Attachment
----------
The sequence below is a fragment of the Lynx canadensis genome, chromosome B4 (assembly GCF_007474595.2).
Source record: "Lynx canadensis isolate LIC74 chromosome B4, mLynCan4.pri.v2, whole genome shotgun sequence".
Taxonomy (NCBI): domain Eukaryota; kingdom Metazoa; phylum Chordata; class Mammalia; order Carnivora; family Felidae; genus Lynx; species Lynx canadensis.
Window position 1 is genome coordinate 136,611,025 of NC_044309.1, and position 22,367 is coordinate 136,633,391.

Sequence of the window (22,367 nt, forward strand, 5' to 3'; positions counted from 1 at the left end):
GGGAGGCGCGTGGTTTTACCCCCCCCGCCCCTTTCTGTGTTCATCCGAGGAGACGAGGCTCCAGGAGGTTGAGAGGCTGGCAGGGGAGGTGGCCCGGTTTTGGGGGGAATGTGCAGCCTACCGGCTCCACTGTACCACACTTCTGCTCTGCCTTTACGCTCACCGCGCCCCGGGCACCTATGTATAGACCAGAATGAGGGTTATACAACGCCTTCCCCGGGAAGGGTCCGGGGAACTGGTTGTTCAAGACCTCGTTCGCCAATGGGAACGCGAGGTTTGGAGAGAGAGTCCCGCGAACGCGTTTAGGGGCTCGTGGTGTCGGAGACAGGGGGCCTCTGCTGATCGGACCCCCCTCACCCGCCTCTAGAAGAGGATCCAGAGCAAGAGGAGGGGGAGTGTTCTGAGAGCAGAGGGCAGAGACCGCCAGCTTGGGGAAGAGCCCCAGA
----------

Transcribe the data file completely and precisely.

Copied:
The sequence below is a fragment of the Lynx canadensis genome, chromosome B4 (assembly GCF_007474595.2).
Source record: "Lynx canadensis isolate LIC74 chromosome B4, mLynCan4.pri.v2, whole genome shotgun sequence".
Taxonomy (NCBI): domain Eukaryota; kingdom Metazoa; phylum Chordata; class Mammalia; order Carnivora; family Felidae; genus Lynx; species Lynx canadensis.
Window position 1 is genome coordinate 136,611,025 of NC_044309.1, and position 22,367 is coordinate 136,633,391.

Sequence of the window (22,367 nt, forward strand, 5' to 3'; positions counted from 1 at the left end):
GGGAGGCGCGTGGTTTTACCCCCCCCGCCCCTTTCTGTGTTCATCCGAGGAGACGAGGCTCCAGGAGGTTGAGAGGCTGGCAGGGGAGGTGGCCCGGTTTTGGGGGGAATGTGCAGCCTACCGGCTCCACTGTACCACACTTCTGCTCTGCCTTTACGCTCACCGCGCCCCGGGCACCTATGTATAGACCAGAATGAGGGTTATACAACGCCTTCCCCGGGAAGGGTCCGGGGAACTGGTTGTTCAAGACCTCGTTCGCCAATGGGAACGCGAGGTTTGGAGAGAGAGTCCCGCGAACGCGTTTAGGGGCTCGTGGTGTCGGAGACAGGGGGCCTCTGCTGATCGGACCCCCCTCACCCGCCTCTAGAAGAGGATCCAGAGCAAGAGGAGGGGGAGTGTTCTGAGAGCAGAGGGCAGAGACCGCCAGCTTGGGGAAGAGCCCCAGA